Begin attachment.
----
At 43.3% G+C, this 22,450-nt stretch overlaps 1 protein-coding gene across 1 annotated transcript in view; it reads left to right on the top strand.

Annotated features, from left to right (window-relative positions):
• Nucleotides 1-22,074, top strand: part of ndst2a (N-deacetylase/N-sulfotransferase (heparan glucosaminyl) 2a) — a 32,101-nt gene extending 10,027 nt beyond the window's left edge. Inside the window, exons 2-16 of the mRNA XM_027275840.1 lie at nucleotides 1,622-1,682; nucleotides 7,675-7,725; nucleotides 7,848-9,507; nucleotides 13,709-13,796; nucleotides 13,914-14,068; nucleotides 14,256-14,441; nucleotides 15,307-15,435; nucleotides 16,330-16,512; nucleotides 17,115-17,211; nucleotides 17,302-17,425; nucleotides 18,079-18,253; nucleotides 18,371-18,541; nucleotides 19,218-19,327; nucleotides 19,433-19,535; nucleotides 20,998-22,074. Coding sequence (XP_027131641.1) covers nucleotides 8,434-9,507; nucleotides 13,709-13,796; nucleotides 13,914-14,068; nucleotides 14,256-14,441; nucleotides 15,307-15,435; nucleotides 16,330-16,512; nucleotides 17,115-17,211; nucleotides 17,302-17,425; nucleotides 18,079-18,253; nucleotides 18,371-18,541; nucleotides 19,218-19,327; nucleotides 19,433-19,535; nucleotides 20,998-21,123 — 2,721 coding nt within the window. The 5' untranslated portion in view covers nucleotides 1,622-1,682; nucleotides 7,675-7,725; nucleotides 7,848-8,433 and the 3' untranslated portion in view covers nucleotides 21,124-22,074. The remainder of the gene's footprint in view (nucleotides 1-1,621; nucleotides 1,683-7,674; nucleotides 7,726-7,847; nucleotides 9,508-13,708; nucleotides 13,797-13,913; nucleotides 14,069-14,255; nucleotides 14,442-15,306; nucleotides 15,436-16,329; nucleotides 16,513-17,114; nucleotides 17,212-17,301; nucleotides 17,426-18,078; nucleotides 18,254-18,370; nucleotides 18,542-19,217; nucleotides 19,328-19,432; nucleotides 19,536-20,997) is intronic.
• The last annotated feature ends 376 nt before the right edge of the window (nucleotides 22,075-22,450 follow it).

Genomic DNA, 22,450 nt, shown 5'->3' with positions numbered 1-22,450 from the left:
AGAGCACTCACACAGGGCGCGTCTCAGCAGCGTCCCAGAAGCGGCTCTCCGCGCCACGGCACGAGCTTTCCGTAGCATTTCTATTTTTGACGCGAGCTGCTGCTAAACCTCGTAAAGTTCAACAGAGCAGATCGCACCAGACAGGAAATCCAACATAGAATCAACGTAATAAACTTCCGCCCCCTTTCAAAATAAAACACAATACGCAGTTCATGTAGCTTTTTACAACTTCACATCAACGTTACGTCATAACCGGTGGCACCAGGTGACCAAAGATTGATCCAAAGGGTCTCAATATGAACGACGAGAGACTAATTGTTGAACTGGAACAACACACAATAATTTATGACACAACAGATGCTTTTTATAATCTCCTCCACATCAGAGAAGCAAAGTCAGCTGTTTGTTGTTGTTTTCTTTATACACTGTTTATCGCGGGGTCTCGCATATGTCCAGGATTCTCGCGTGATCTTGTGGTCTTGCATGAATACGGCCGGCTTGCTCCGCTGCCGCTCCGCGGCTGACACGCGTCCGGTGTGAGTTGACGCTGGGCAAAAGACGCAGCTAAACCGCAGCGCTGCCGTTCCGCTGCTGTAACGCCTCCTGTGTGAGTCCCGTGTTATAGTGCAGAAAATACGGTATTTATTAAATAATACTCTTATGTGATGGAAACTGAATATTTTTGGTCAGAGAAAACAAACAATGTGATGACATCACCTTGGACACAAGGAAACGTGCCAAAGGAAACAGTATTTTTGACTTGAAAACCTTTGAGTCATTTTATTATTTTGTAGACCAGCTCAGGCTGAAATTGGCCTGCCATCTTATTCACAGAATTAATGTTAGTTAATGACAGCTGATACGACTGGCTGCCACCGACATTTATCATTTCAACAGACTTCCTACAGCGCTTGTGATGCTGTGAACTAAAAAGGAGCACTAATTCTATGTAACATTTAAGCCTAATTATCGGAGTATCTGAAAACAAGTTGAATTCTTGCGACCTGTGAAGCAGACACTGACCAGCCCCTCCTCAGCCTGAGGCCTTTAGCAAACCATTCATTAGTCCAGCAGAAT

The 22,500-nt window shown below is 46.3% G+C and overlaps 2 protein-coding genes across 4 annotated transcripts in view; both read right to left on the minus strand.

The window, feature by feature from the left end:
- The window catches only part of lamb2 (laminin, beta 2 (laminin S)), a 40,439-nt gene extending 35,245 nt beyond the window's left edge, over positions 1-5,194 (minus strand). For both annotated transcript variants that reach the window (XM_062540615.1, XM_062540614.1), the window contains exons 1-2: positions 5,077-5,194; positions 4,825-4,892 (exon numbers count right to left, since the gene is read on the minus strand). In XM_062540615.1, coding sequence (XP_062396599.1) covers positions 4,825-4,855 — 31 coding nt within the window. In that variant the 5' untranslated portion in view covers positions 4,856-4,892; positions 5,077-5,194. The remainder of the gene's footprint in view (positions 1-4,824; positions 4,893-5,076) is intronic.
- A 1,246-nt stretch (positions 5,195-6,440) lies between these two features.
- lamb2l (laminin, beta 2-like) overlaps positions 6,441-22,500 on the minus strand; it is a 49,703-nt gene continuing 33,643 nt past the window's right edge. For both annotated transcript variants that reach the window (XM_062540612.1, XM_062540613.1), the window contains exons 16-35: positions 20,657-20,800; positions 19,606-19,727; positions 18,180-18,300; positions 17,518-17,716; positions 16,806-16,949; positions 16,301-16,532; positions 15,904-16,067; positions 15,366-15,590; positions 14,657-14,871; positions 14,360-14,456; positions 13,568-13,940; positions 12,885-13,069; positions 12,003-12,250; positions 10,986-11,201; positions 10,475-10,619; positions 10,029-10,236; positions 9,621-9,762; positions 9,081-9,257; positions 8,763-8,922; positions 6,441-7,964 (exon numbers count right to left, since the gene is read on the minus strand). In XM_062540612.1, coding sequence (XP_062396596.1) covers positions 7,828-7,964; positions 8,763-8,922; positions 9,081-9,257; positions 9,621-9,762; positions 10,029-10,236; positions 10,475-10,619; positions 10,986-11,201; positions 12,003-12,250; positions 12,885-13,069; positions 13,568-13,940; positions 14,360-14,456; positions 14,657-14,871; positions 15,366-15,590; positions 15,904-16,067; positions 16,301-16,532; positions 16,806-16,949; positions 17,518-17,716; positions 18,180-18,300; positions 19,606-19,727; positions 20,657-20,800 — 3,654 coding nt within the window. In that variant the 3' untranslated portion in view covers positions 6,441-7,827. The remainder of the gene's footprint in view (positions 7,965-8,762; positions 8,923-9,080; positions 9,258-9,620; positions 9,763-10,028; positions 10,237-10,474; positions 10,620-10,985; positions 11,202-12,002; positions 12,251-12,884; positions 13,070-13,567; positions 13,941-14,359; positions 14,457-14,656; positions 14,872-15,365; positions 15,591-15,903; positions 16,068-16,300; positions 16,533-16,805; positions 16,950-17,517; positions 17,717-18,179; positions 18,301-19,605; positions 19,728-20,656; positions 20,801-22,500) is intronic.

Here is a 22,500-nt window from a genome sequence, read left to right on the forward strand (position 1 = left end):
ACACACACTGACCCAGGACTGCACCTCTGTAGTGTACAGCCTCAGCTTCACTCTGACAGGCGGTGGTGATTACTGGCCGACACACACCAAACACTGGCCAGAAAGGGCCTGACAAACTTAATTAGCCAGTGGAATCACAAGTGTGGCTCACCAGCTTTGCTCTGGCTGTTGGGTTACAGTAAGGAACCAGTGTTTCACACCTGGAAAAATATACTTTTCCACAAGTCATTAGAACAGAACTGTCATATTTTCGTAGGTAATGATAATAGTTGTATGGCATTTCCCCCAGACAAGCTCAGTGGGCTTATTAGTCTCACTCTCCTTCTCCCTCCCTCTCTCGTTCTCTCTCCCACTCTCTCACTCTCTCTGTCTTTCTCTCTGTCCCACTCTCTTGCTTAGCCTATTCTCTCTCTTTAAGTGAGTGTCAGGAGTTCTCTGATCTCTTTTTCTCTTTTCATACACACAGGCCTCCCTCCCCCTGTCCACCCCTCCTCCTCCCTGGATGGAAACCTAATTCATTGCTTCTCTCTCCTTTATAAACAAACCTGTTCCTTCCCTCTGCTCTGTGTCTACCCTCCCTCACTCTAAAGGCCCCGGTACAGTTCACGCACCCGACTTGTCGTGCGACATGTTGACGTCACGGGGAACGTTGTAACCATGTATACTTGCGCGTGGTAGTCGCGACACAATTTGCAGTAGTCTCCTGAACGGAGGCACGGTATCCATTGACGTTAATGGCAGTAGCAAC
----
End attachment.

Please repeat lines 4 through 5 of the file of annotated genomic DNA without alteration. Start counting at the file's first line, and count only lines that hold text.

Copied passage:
• The last annotated feature ends 376 nt before the right edge of the window (nucleotides 22,075-22,450 follow it).

Genomic DNA, 22,450 nt, shown 5'->3' with positions numbered 1-22,450 from the left: